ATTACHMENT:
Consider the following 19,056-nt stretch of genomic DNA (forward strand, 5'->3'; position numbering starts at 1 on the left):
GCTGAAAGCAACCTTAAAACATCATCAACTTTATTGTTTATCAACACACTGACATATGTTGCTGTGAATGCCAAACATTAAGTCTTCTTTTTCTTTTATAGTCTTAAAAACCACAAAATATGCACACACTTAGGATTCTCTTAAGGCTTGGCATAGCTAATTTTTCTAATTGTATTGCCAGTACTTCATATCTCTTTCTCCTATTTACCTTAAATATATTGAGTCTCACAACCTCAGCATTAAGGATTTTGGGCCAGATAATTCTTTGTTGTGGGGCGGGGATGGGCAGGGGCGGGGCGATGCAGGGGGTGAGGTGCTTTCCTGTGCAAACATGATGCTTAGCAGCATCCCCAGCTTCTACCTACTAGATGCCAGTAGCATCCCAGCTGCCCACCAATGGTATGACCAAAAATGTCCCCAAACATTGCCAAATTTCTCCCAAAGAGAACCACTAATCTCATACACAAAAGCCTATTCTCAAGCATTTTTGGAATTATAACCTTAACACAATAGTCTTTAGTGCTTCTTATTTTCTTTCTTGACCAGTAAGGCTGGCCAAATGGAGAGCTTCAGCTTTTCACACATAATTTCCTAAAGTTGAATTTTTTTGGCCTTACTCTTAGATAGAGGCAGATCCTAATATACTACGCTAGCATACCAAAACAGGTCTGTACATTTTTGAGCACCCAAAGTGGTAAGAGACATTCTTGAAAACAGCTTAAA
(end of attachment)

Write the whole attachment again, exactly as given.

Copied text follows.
Consider the following 19,056-nt stretch of genomic DNA (forward strand, 5'->3'; position numbering starts at 1 on the left):
GCTGAAAGCAACCTTAAAACATCATCAACTTTATTGTTTATCAACACACTGACATATGTTGCTGTGAATGCCAAACATTAAGTCTTCTTTTTCTTTTATAGTCTTAAAAACCACAAAATATGCACACACTTAGGATTCTCTTAAGGCTTGGCATAGCTAATTTTTCTAATTGTATTGCCAGTACTTCATATCTCTTTCTCCTATTTACCTTAAATATATTGAGTCTCACAACCTCAGCATTAAGGATTTTGGGCCAGATAATTCTTTGTTGTGGGGCGGGGATGGGCAGGGGCGGGGCGATGCAGGGGGTGAGGTGCTTTCCTGTGCAAACATGATGCTTAGCAGCATCCCCAGCTTCTACCTACTAGATGCCAGTAGCATCCCAGCTGCCCACCAATGGTATGACCAAAAATGTCCCCAAACATTGCCAAATTTCTCCCAAAGAGAACCACTAATCTCATACACAAAAGCCTATTCTCAAGCATTTTTGGAATTATAACCTTAACACAATAGTCTTTAGTGCTTCTTATTTTCTTTCTTGACCAGTAAGGCTGGCCAAATGGAGAGCTTCAGCTTTTCACACATAATTTCCTAAAGTTGAATTTTTTTGGCCTTACTCTTAGATAGAGGCAGATCCTAATATACTACGCTAGCATACCAAAACAGGTCTGTACATTTTTGAGCACCCAAAGTGGTAAGAGACATTCTTGAAAACAGCTTAAA